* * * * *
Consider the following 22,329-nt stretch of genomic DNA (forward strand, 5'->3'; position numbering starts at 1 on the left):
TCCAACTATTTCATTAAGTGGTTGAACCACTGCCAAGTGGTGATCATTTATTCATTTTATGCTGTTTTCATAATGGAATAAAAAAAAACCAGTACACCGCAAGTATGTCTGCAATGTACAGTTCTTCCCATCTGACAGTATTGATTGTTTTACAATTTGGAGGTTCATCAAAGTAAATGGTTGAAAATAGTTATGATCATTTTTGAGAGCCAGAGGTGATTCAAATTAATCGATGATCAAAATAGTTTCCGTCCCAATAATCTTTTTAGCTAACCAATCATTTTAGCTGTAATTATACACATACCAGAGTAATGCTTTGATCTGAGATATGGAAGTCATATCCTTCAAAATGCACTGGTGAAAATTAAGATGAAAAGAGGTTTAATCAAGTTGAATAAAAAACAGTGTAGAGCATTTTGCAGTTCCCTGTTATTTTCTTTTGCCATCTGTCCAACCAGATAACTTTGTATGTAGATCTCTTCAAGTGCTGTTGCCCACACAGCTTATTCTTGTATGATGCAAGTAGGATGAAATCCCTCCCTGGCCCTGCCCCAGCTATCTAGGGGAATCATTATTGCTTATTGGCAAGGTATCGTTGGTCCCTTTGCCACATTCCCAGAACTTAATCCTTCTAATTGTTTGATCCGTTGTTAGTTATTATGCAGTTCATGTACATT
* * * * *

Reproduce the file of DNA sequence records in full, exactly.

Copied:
Consider the following 22,329-nt stretch of genomic DNA (forward strand, 5'->3'; position numbering starts at 1 on the left):
TCCAACTATTTCATTAAGTGGTTGAACCACTGCCAAGTGGTGATCATTTATTCATTTTATGCTGTTTTCATAATGGAATAAAAAAAAACCAGTACACCGCAAGTATGTCTGCAATGTACAGTTCTTCCCATCTGACAGTATTGATTGTTTTACAATTTGGAGGTTCATCAAAGTAAATGGTTGAAAATAGTTATGATCATTTTTGAGAGCCAGAGGTGATTCAAATTAATCGATGATCAAAATAGTTTCCGTCCCAATAATCTTTTTAGCTAACCAATCATTTTAGCTGTAATTATACACATACCAGAGTAATGCTTTGATCTGAGATATGGAAGTCATATCCTTCAAAATGCACTGGTGAAAATTAAGATGAAAAGAGGTTTAATCAAGTTGAATAAAAAACAGTGTAGAGCATTTTGCAGTTCCCTGTTATTTTCTTTTGCCATCTGTCCAACCAGATAACTTTGTATGTAGATCTCTTCAAGTGCTGTTGCCCACACAGCTTATTCTTGTATGATGCAAGTAGGATGAAATCCCTCCCTGGCCCTGCCCCAGCTATCTAGGGGAATCATTATTGCTTATTGGCAAGGTATCGTTGGTCCCTTTGCCACATTCCCAGAACTTAATCCTTCTAATTGTTTGATCCGTTGTTAGTTATTATGCAGTTCATGTACATT